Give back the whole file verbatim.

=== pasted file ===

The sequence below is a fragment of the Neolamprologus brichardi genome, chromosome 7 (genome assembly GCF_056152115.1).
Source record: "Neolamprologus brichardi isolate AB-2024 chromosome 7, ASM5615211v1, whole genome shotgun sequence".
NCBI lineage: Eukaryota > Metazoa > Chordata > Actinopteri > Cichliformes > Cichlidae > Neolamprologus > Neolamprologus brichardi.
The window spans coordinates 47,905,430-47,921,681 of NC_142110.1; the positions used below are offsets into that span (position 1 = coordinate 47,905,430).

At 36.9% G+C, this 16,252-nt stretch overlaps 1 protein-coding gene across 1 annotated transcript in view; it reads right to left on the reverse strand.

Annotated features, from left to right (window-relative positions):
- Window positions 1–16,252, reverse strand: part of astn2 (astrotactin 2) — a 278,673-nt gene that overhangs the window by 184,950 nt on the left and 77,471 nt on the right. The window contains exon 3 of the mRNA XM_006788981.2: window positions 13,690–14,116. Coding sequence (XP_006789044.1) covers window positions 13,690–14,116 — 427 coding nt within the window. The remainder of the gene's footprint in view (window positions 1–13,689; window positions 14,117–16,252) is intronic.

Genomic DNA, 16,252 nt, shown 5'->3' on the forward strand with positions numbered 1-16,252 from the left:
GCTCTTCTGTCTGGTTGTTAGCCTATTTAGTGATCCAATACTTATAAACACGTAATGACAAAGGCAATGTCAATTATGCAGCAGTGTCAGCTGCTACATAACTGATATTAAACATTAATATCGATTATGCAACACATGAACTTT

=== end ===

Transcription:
The sequence below is a fragment of the Neolamprologus brichardi genome, chromosome 7 (genome assembly GCF_056152115.1).
Source record: "Neolamprologus brichardi isolate AB-2024 chromosome 7, ASM5615211v1, whole genome shotgun sequence".
NCBI lineage: Eukaryota > Metazoa > Chordata > Actinopteri > Cichliformes > Cichlidae > Neolamprologus > Neolamprologus brichardi.
The window spans coordinates 47,905,430-47,921,681 of NC_142110.1; the positions used below are offsets into that span (position 1 = coordinate 47,905,430).

At 36.9% G+C, this 16,252-nt stretch overlaps 1 protein-coding gene across 1 annotated transcript in view; it reads right to left on the reverse strand.

Annotated features, from left to right (window-relative positions):
- Window positions 1–16,252, reverse strand: part of astn2 (astrotactin 2) — a 278,673-nt gene that overhangs the window by 184,950 nt on the left and 77,471 nt on the right. The window contains exon 3 of the mRNA XM_006788981.2: window positions 13,690–14,116. Coding sequence (XP_006789044.1) covers window positions 13,690–14,116 — 427 coding nt within the window. The remainder of the gene's footprint in view (window positions 1–13,689; window positions 14,117–16,252) is intronic.

Genomic DNA, 16,252 nt, shown 5'->3' on the forward strand with positions numbered 1-16,252 from the left:
GCTCTTCTGTCTGGTTGTTAGCCTATTTAGTGATCCAATACTTATAAACACGTAATGACAAAGGCAATGTCAATTATGCAGCAGTGTCAGCTGCTACATAACTGATATTAAACATTAATATCGATTATGCAACACATGAACTTT